Wednesday evening I hurried home after school to join the zoom meeting for the launch of the Virtual exhibition Doing Data Differently.

In the current climate, discussions about data in schools are usually linked to pupil attainment, data are represented using charts and graphs, and teachers rarely initiate data collection themselves or use it for their own purposes. The widespread use of attainment data in schools has been widely criticised for its impact on the curriculum, on teaching and learning, and on teacher and pupil wellbeing.

I’d heard of the project from Ian Guest, @IaninSheffield, an academic working on the project and an online pal. Ian did interesting work on teachers use of twitter. We talked to him about this and many other things on Radio EduTalk. Ian took a rather individual approach to gathering data during his phd.

The virtual launch was a great taster for the Doing Data Differently site or exhibition. If the idea of data in education is unattractive this will change your mind. The recording of data was done on postcards in very creative ways. A quick scroll down the Metaphors, for example, collection gives you different view of “data”.

I was particularly interested in was the amount of discussion and excitement generated by the postcards. One mention returning to change something in her class immediately. Perhaps I heard someone saying that the project vaccinated them against data. An interesting idea.

I felt that these postcards gathered more complex, subtle, less easily simplified data. This could be approached conversationally as opposed to mathematically.

The project is continued in a colloquium on vimeo. I’ve listened to the first, thanks huffduffer, Data harms and inequalities and queued up a couple more. The first was an interesting discussion of data misuse, bias, and bad algorithms. I am guessing that the videos are more academic than the postcards and should compliment thinking about data use in education in the round.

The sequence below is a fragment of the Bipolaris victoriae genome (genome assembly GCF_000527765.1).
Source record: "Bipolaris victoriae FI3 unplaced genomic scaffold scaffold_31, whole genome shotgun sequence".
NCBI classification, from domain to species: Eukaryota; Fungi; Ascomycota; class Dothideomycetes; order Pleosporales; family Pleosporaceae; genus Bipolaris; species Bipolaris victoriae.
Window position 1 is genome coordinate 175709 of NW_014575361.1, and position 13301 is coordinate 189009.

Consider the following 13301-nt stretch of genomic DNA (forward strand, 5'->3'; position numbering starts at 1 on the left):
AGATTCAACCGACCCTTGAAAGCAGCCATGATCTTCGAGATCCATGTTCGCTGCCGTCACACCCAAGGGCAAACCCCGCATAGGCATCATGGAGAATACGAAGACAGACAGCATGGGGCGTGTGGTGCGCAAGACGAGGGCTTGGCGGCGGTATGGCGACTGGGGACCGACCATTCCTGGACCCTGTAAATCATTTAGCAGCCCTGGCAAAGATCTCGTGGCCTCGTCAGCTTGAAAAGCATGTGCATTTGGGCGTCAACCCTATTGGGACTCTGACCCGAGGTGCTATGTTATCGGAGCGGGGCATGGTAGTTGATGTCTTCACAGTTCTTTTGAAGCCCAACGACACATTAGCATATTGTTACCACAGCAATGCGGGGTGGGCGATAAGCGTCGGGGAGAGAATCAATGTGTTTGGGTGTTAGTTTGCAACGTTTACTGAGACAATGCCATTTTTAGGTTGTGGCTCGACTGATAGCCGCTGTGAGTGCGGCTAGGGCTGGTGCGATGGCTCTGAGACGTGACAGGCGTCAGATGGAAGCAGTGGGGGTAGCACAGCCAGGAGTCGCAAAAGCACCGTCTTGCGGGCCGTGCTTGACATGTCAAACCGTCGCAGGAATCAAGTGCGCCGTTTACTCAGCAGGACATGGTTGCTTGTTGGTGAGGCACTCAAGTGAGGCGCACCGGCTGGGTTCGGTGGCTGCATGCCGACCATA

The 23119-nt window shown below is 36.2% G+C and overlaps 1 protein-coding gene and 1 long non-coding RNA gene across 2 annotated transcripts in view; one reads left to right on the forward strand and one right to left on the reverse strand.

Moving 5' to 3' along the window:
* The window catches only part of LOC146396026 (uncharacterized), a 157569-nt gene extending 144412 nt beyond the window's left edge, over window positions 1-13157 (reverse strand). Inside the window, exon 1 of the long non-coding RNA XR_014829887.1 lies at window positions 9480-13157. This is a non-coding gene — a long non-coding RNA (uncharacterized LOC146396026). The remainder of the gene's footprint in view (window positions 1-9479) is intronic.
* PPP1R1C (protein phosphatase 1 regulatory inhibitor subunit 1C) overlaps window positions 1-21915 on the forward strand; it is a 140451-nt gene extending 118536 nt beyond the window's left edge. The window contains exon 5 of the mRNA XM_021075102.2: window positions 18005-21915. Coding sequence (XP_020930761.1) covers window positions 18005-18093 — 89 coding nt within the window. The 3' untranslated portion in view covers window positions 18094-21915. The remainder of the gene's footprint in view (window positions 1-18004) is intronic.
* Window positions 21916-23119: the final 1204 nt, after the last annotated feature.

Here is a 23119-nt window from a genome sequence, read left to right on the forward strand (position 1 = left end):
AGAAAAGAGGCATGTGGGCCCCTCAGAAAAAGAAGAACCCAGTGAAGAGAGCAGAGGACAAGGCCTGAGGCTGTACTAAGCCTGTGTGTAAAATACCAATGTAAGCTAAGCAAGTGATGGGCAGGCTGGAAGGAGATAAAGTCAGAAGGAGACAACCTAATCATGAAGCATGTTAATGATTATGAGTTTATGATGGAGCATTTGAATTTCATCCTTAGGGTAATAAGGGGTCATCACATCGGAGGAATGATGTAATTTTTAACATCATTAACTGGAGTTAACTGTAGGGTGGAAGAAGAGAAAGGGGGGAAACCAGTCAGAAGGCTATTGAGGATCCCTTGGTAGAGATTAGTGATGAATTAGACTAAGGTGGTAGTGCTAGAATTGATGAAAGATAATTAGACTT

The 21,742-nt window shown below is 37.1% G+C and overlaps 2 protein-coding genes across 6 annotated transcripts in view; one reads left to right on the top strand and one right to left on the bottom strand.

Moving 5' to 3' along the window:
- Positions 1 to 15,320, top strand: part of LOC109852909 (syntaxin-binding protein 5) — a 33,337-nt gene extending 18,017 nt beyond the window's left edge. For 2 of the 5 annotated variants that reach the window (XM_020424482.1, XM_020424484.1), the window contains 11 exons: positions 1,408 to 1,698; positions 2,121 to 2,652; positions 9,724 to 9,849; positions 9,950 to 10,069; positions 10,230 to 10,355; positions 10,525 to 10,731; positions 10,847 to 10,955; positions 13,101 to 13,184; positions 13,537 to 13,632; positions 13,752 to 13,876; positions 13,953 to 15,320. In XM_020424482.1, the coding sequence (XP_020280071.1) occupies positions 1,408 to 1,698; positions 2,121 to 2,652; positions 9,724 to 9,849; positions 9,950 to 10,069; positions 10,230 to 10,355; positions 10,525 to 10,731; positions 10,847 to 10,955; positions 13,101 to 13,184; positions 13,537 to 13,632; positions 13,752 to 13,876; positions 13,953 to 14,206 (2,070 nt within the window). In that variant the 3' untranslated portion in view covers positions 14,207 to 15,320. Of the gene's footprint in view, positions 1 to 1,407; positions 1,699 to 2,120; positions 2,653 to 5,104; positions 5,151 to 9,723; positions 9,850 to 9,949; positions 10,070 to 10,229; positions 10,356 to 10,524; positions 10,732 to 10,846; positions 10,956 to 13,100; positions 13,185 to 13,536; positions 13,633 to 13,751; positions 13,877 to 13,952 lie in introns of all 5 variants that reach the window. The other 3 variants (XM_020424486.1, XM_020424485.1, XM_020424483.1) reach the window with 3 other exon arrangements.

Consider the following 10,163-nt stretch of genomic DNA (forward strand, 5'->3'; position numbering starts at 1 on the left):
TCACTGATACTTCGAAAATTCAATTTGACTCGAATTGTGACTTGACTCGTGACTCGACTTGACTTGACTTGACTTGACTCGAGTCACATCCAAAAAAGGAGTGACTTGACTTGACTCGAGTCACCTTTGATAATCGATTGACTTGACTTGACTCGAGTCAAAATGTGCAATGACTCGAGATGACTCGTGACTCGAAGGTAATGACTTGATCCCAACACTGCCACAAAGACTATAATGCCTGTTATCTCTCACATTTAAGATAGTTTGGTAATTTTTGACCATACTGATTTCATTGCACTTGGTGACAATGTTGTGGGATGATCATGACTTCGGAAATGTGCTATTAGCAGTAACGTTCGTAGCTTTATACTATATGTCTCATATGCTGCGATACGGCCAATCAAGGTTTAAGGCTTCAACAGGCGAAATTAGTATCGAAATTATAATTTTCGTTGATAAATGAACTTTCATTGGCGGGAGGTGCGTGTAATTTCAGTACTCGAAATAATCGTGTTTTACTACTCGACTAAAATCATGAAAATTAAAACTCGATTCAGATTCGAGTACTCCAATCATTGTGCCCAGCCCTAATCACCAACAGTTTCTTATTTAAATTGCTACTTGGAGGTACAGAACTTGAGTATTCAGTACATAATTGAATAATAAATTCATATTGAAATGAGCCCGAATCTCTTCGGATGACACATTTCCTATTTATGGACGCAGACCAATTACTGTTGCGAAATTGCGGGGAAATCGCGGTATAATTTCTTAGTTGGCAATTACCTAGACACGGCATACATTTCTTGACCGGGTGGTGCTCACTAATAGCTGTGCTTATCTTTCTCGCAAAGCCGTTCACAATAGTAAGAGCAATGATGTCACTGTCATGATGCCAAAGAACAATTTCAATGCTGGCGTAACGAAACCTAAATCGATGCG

There is a lot more for me to read and think about on the site. It is facinating seeing an unusual view of other teachers practise.

Screenshot of previous post on the blog
Screenshot of previous post on the blog

I use the post kinds on this blog. I set different post kind for different types of post. One of the kinds I use is Read for books I’ve read. There is a section to site the books, author, link ect in the “Response Properties” section of the post editor. I use this for replies, bookmarks and other kinds but not for book. I am wondering how to have these show up without the empty quote and other empty brackets (). I can hid them with css but then they show in the rss feed and in I also use the read kind for some articles so want the cite section there.

I could change the 90 odd post to a different kind, but don’t want to go through them all one by one.


This is harder than it used to be.

We have just added our class podcast to iTunes I though it might be worth noting the steps.

The RSS feed from Glow Blogs is not optimised for podcasts so I used Feedburner to create one. You need a google account to set up on Feedburner. Once you have done that you add your RSS feed from your blog to Feedburner and tick the podcast box.

An important setting is to have an image for the podcast art.
You need to upload a square image bigger than 1400 by 1400 pixels for iTunes. Remember to change the maximum size in Settings-> Media as by default Glow Blogs resizes image bigger than 1200 pixels. Then add the URL for that image to Feedburner.

You end up with a url for your podcast feed, ours is:

you then submit that at the apple iTunes Connect site. You need an Apple ID for that. It is pretty straightforward. You can check the feed and submit it.

Feedburner is showing its age and is missing some of the tags that Apple likes but it still works. Feedburner was taken over by google a while back and I hope it does not go the way of Google Reader. I don’t know of another free service like it?

My classes podcast is approaching episode 1 and we are having a deal of fun working on it.